Wednesday, July 28, 2010

Telstra fined $19m for blocking wholesale rivals

The claim that this was not deliberate is one of the biggest heaps of bovine dung that I have ever encountered

TELSTRA has been slapped with an $18.5 million fine for blocking its rivals from installing broadband equipment at its telephone exchanges.

An 18-month long federal court case came to its conclusion this morning after Justice John Middleton found Telstra contravened the Trade Practices Act and its carrier licence conditions on 27 occasions between July 2006 and April 2008.

The Australian Competition and Consumer Commission was seeking a fine of $34m to be imposed on the telco giant, alleging Telstra’s senior management ranks had knowingly conspired to deny its wholesale customers such as Optus and iiNet access to install equipment in seven lucrative metropolitan telephony exchanges.

Under standard obligations, Telstra is legally required to allow access to its telephone exchanges so that competitors can install equipment to provide new voice and broadband offerings for customers.

Justice Middleton found that no such conspiracy had existed. “I reject any suggestion that the contraventions occurred as a result of any implicit or express direction from the then chief executive of Telstra to all Telstra employees to make access to competitors difficult,” Justice Middleton said in his judgement.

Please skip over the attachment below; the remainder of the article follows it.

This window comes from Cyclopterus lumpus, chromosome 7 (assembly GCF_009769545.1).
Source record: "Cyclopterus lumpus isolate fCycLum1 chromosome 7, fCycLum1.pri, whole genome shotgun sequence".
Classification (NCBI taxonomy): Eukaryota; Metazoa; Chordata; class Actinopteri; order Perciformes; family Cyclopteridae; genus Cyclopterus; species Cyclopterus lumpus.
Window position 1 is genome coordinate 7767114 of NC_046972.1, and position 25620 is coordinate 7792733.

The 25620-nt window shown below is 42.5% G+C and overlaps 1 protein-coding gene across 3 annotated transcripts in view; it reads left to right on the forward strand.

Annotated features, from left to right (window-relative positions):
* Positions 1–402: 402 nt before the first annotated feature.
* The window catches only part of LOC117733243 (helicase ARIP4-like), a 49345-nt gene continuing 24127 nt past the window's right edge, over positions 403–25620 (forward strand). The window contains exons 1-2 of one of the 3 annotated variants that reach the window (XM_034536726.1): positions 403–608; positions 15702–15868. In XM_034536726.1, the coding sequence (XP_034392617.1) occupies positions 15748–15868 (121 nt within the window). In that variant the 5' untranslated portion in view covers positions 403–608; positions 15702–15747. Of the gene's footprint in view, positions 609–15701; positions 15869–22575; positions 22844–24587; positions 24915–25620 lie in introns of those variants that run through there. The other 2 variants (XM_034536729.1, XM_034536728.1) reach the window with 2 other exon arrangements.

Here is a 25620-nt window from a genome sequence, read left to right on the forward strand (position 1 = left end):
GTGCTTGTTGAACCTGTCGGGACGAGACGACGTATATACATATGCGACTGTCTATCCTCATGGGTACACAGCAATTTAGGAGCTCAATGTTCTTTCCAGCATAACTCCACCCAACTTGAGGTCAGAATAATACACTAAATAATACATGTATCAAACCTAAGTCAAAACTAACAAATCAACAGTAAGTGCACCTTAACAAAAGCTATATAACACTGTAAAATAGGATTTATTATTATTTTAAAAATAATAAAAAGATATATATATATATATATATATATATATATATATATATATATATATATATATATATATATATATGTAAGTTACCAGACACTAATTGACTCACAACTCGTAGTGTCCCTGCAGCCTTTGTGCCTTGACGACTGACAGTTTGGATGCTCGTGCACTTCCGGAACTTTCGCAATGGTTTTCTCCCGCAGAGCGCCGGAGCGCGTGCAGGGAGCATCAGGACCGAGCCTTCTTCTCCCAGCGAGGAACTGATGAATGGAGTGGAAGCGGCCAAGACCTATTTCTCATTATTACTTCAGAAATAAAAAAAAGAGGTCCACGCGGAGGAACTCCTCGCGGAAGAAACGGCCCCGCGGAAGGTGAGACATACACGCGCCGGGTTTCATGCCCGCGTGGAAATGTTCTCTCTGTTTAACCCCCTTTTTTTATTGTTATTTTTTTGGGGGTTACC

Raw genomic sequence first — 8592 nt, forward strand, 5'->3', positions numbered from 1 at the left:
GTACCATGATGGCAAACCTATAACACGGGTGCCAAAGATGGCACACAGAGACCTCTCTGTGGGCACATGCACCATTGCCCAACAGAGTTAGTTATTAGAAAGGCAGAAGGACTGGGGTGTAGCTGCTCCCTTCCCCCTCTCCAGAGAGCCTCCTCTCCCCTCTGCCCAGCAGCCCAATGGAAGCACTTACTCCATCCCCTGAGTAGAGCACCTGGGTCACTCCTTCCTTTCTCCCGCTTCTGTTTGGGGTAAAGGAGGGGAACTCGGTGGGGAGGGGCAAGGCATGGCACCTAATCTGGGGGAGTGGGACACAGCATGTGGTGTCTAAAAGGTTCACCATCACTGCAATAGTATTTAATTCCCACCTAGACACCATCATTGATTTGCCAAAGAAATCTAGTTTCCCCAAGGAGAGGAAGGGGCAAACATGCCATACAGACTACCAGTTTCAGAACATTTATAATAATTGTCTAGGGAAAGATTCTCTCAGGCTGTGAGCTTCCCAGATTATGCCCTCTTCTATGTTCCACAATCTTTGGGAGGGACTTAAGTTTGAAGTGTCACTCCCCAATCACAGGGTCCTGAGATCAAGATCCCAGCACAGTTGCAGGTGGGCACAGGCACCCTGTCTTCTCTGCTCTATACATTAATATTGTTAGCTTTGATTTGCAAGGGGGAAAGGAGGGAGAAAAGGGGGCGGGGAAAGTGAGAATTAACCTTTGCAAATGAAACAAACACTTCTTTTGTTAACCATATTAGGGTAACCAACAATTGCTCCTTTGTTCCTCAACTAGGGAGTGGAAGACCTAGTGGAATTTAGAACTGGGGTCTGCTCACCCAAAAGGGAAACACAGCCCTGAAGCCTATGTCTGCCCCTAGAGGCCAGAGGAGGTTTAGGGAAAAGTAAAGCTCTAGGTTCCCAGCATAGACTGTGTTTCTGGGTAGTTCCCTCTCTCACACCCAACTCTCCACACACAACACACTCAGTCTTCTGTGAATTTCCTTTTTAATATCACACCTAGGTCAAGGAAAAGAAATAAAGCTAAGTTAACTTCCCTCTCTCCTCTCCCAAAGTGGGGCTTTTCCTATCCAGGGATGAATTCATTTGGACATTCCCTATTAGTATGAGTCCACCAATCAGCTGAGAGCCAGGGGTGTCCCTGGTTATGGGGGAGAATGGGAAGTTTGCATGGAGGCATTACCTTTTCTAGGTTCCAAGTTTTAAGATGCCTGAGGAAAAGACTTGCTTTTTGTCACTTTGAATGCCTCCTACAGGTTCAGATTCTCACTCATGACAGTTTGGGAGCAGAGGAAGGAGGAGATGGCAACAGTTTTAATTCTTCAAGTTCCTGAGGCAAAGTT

Telstra admitted in July last year that it was guilty of misleading and deceptive conduct in denying competitors access to its copper network -- but said the breaches were a result of the "chaotic bureaucracy" of the business rather than a deliberate ploy to disadvantage its competitors.

The contraventions -- of which there were 30 separate alleged incidents -- carried a maximum penalty of up to $10m each but Justice Middleton gave Telstra a discount on each breach.

"I have also given a greater discount for cooperation, acceptance of responsibility and for voluntarily implementing a compliance program,” he said.

Telstra won't appeal the decision. The telco vowed to improve business processes.

"Since the start of the case, we have acknowledged that mistakes were made. We accept the judgment which has been handed down. We will not be appealing," a Telstra spokesman said.

"Since these events occurred, Telstra has taken proactive steps to improve our processes in this area, and more generally, to improve service to our wholesale customers.

"We have learned a lot as a result of this process and like many changes at Telstra, we are endeavouring to improve our performance."

He said Telstra had cooperated with the ACCC on its investigation and implemented improved monitoring, processes and training.

As a result, no new exchanges have been capped since April 2008, the spokesman said.

Despite Telstra's penalty the telco's rivals were not entirely pleased with the outcome and reiterated the need for the government to pass legislation aimed at curbing the telco's market dominance.

"This is an example of anti-competitive behaviour from Telstra that the Government’s reform package is designed to stop at its source," Optus director of Government and Corporate Affairs Maha Krishnapillai said.

"Telstra has a very real ability to act unfairly under the present regulatory system, however the damage is done long before Telstra faces any penalties for its actions."


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